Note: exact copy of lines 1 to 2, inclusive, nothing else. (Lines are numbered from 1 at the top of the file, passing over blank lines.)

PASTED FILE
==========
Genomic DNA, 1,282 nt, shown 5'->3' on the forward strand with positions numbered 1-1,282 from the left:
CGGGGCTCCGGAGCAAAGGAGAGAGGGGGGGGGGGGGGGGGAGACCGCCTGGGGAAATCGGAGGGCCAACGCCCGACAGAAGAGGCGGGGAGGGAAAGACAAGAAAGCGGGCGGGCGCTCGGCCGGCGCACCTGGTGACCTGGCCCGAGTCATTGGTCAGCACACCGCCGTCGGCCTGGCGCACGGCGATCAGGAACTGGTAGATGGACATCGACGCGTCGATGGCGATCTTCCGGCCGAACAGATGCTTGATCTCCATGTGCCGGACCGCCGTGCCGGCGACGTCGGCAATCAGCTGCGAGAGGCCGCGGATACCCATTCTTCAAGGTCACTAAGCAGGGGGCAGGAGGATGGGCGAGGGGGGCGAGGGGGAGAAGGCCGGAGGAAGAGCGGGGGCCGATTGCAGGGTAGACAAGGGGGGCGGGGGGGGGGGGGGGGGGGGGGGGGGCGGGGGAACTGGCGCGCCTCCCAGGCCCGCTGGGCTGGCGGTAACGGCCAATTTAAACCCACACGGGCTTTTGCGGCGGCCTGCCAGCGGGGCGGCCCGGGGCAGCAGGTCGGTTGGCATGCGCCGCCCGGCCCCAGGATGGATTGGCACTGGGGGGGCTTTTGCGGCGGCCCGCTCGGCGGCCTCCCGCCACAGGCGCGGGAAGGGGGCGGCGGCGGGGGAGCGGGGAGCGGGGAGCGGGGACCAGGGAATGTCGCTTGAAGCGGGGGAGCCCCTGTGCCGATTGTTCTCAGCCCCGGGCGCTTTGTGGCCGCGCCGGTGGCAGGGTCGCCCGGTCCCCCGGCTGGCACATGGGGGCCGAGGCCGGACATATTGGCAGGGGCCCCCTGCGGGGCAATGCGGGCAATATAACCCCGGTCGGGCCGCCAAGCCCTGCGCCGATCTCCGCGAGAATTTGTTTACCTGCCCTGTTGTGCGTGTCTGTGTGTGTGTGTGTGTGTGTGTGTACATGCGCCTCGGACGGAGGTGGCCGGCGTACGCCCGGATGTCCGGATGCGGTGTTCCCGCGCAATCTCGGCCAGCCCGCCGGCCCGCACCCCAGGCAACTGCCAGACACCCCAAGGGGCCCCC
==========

Genomic DNA, 1,282 nt, shown 5'->3' on the forward strand with positions numbered 1-1,282 from the left:
CGGGGCTCCGGAGCAAAGGAGAGAGGGGGGGGGGGGGGGGGAGACCGCCTGGGGAAATCGGAGGGCCAACGCCCGACAGAAGAGGCGGGGAGGGAAAGACAAGAAAGCGGGCGGGCGCTCGGCCGGCGCACCTGGTGACCTGGCCCGAGTCATTGGTCAGCACACCGCCGTCGGCCTGGCGCACGGCGATCAGGAACTGGTAGATGGACATCGACGCGTCGATGGCGATCTTCCGGCCGAACAGATGCTTGATCTCCATGTGCCGGACCGCCGTGCCGGCGACGTCGGCAATCAGCTGCGAGAGGCCGCGGATACCCATTCTTCAAGGTCACTAAGCAGGGGGCAGGAGGATGGGCGAGGGGGGCGAGGGGGAGAAGGCCGGAGGAAGAGCGGGGGCCGATTGCAGGGTAGACAAGGGGGGCGGGGGGGGGGGGGGGGGGGGGGGGGGCGGGGGAACTGGCGCGCCTCCCAGGCCCGCTGGGCTGGCGGTAACGGCCAATTTAAACCCACACGGGCTTTTGCGGCGGCCTGCCAGCGGGGCGGCCCGGGGCAGCAGGTCGGTTGGCATGCGCCGCCCGGCCCCAGGATGGATTGGCACTGGGGGGGCTTTTGCGGCGGCCCGCTCGGCGGCCTCCCGCCACAGGCGCGGGAAGGGGGCGGCGGCGGGGGAGCGGGGAGCGGGGAGCGGGGACCAGGGAATGTCGCTTGAAGCGGGGGAGCCCCTGTGCCGATTGTTCTCAGCCCCGGGCGCTTTGTGGCCGCGCCGGTGGCAGGGTCGCCCGGTCCCCCGGCTGGCACATGGGGGCCGAGGCCGGACATATTGGCAGGGGCCCCCTGCGGGGCAATGCGGGCAATATAACCCCGGTCGGGCCGCCAAGCCCTGCGCCGATCTCCGCGAGAATTTGTTTACCTGCCCTGTTGTGCGTGTCTGTGTGTGTGTGTGTGTGTGTGTGTACATGCGCCTCGGACGGAGGTGGCCGGCGTACGCCCGGATGTCCGGATGCGGTGTTCCCGCGCAATCTCGGCCAGCCCGCCGGCCCGCACCCCAGGCAACTGCCAGACACCCCAAGGGGCCCCC